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As the world opens up, recuperating slowly but steadily from the damages of the coronavirus pandemic, so does the travel and hospitality industry. One need not look any further from Bermonds Locke, a 143-room apartment hotel in London, its interiors done by Holloway Li, who cite the changing gradient of desert sunsets as the core inspiration. Arranged across seven floors, the hotel design takes up the space within the concrete shell of a former unoccupied, half-built office block and prioritise circularity, by repurposing, recycling, and upcycling materials at its essence.
Located in London’s Bermondsey District just south of Tower Bridge, Bermond Locke embodies its electric, desert informed and escapist identity, with pots of cacti lining its halls and mirage influenced reflective ceilings, a metaphorical sunny oasis thriving in the cool capital of the United Kingdom. Commissioned by Locke Hotels, Holloway Li was tasked to design an urban retreat, inspired by Californian cultural themes, recalling their trip to the Mojave, and a stay at Joshua Tree.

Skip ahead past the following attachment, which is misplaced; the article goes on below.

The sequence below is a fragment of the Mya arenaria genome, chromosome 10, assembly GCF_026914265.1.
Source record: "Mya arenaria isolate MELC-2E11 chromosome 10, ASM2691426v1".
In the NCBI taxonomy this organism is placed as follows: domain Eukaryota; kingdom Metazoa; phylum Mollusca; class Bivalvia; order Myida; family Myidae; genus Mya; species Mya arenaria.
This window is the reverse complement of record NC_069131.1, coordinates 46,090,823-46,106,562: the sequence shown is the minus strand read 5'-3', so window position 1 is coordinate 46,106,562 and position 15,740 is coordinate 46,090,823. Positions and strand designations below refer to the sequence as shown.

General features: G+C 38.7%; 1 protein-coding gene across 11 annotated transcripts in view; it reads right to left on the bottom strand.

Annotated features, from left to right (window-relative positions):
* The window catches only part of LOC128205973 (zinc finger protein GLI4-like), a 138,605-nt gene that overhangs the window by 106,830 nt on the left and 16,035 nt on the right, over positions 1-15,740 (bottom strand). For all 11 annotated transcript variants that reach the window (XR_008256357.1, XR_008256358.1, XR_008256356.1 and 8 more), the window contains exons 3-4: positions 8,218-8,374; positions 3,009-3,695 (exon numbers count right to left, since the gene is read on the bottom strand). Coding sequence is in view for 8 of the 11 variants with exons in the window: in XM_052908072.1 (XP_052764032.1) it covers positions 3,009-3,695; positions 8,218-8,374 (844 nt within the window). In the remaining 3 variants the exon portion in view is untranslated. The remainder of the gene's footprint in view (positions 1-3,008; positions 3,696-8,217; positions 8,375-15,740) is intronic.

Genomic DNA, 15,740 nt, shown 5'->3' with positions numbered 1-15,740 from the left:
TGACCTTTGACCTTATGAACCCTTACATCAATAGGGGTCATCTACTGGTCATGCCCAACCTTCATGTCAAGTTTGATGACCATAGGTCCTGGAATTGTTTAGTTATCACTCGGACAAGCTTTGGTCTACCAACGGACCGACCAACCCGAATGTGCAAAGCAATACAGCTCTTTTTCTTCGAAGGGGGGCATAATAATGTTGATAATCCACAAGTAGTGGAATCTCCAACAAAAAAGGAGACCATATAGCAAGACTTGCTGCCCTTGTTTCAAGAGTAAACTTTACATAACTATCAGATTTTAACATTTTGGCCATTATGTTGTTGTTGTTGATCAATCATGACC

This project is the first of a series of collaborative projects that will see Holloway Li and home-meets-hotel brand Locke, join forces creatively. With Bermonds Locke, both of them experiment with practically possible sustainable design strategies, presented as a unique aesthetic in tandem with revealing low-cost practices that become an example of how the future of design might evolve into.
The interior design was born of the idea to create something unique on the London hotel scene that strayed away from the city’s vernacular heritage tropes. Both Locke and Holloway Li wanted the venue to possess an unconventional visual character that appealed to their young, country-hopping demographic. The empty concrete shell of the office structure built in 2010 gave them the perfect blank canvas to achieve this.